A Cobb County jury handed down a death sentence Thursday for a former youth pastor convicted in the fatal shootings of two friends.
Joshua Drucker, 33, is the first person in Georgia to be sentenced to the ultimate punishment since the Sept. 21 execution of Troy Anthony Davis, a controversial case that some legal experts thought might temper the jury's feelings about the death penalty.
However, jurors returned with their verdict after having deliberated for less than three hours.
Senior Assistant District Attorney Ann Harris said during her closing arguments that the victims, David Andrew Robertson, 40, and his girlfriend, Lora Nikolova, 25, were essentially ambushed in their own home near Marietta by Drucker -- a man they thought was their friend -- on April 5, 2004.
Drucker later told police that he killed Robertson because he had long harbored a grudge against him for giving Drucker's sister drugs that she overdosed on 14 months prior to the slayings. He shot Nikolova after she reacted by hitting him and screaming "you killed him," but defense attorneys claimed that the gun went off accidentally.
Nikolova's father and mother traveled from Bulgaria to attend the trial, along with her brother, who lives in the United States. They hugged and thanked prosecutors as they left the courtroom.
"I can only say one thing," said Nikolova's brother, Gueurgui Nikolov, translating for his father, Nikola Nikolov. "We came that far away for one and only thing, justice. And we got justice served."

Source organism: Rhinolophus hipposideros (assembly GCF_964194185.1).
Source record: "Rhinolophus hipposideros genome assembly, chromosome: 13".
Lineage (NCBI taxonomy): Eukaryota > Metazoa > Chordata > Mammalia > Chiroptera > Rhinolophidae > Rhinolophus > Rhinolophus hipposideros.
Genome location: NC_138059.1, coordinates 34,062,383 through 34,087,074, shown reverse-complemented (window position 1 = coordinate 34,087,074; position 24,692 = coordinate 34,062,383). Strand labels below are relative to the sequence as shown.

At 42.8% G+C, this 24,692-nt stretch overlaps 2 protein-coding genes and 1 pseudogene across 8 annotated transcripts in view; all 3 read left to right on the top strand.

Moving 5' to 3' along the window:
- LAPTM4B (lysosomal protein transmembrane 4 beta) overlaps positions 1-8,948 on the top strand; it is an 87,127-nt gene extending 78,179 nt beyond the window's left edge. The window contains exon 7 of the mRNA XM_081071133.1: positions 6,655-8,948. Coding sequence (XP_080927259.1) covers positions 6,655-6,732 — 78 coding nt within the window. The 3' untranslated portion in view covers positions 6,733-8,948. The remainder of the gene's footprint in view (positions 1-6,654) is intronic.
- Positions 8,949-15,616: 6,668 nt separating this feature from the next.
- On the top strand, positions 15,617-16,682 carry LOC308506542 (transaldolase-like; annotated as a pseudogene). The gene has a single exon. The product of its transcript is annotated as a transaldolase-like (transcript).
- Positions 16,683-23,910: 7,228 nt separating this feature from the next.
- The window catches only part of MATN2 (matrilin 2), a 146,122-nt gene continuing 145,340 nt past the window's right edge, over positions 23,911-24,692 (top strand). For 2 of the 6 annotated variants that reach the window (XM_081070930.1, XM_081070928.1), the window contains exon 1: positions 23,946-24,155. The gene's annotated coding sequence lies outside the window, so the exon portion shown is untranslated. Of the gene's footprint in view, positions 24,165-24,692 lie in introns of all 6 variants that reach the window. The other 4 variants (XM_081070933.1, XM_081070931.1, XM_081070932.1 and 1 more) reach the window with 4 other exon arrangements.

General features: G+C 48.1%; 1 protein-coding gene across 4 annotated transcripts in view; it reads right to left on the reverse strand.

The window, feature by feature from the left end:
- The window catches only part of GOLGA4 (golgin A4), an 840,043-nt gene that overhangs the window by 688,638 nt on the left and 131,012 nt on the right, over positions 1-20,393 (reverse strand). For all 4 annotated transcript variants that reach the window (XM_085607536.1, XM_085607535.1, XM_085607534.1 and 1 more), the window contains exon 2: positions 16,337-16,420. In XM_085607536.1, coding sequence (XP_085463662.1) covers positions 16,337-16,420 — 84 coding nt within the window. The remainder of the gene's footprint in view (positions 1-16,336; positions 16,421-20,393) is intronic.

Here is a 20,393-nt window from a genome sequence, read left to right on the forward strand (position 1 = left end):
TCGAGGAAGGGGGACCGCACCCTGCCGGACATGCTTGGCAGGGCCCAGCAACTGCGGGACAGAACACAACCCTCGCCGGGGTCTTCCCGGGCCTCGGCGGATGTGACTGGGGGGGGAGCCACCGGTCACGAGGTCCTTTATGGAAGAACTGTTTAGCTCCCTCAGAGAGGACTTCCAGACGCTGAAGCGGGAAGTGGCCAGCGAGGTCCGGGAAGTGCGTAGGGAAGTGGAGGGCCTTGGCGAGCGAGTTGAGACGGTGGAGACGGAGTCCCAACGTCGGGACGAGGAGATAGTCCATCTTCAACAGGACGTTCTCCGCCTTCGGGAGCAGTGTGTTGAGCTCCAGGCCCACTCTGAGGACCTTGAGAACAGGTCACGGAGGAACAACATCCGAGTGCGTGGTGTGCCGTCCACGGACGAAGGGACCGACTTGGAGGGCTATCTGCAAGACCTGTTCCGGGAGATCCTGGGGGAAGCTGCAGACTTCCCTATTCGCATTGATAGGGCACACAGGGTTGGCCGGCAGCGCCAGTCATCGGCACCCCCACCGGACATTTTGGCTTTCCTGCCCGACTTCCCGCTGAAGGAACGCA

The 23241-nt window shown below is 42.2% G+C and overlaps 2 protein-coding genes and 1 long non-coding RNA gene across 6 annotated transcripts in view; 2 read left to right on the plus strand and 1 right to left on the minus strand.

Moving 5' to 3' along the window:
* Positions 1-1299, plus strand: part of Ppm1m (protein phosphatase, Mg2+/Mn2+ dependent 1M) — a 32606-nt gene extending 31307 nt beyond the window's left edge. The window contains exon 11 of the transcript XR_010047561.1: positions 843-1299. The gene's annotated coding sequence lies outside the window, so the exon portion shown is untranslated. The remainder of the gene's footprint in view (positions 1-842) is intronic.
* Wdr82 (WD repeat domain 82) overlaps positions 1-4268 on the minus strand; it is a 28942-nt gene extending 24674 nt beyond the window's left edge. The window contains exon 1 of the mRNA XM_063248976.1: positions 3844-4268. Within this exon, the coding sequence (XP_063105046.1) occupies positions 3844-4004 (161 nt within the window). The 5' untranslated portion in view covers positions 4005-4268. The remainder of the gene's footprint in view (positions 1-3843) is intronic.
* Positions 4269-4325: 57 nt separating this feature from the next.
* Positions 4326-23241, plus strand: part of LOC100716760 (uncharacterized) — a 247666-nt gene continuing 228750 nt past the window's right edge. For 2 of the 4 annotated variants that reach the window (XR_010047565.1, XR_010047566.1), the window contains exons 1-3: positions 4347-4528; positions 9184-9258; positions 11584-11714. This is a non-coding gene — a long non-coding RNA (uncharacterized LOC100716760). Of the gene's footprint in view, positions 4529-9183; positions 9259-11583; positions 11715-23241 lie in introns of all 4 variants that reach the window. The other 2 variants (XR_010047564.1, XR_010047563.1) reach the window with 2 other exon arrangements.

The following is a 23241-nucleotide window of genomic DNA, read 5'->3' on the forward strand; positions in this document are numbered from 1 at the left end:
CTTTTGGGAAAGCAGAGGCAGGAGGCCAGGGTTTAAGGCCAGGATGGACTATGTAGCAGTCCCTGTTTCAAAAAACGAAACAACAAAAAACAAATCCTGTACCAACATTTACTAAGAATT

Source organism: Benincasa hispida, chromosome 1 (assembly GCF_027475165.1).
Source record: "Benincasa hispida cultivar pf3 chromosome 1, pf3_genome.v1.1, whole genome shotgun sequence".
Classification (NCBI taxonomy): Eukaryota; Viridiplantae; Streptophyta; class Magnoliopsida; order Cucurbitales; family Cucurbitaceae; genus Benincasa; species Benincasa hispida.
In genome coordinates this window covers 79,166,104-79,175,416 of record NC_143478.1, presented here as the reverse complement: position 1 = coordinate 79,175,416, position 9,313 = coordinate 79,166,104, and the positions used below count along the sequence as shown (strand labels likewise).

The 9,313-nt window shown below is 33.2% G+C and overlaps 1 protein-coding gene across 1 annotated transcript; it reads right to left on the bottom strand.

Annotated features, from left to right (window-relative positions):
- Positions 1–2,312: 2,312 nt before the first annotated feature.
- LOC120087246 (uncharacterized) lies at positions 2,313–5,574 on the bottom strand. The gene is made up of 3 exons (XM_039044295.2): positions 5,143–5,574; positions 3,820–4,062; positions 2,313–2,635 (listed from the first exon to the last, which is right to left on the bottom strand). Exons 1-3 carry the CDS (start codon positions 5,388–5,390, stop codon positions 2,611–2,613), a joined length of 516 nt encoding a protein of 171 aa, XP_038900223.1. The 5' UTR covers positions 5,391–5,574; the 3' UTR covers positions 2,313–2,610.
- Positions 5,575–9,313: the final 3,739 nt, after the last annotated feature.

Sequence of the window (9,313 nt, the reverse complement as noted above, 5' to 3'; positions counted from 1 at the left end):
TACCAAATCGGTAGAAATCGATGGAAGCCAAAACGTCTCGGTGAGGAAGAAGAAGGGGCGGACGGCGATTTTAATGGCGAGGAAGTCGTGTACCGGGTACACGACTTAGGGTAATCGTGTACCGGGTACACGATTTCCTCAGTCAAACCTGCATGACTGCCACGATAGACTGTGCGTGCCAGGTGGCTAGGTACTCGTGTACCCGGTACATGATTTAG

Defense attorney Jimmy Berry had asked for mercy for Drucker, reminding jurors that several doctors testified he had "organic brain damage" that affects his judgment and bipolar disorder. He also said Drucker, a former meth addict, reformed while in prison. The one-time youth pastor at his father's Gospel Outreach Church in Stockbridge now leads a jail Bible study and conducts an Internet ministry from behind bars.
"I'm not asking you, I'm begging you not to take his life," Berry said.
The jury went out at 3:38 p.m. to deliberate three sentencing options: life with the possibility of parole, life without possibility of parole, or death. They returned with their verdict at 6 p.m.
Upon hearing it, Drucker leaned back and swiveled around in his chair to address his parents, his fiancee and several other supporters, who were crying. He smiled and assured them, "it's OK, it's all good."
When deputies moved to silence him, he snickered, "What are you going to do, kill me?"
The deputies escorted Drucker out of the courtroom to prevent further disruption, and his lawyers told the judge he would waive his right to be present for the polling of the jurors, where each juror is asked individually if they agree with the verdict. Drucker's family then got up and left before the proceedings ended.
The jury had already convicted Drucker Oct. 11 on two counts of malice murder, two counts of felony murder, two counts of armed robbery, possession of a firearm by a convicted felon and credit card fraud.
Witnesses said his addiction to methamphetamine worsened and he started dealing drugs around the time that his family suffered a series of devastating setbacks, including the death of his infant nephew and a drug overdose that left his sister brain-damaged and confined to a wheelchair.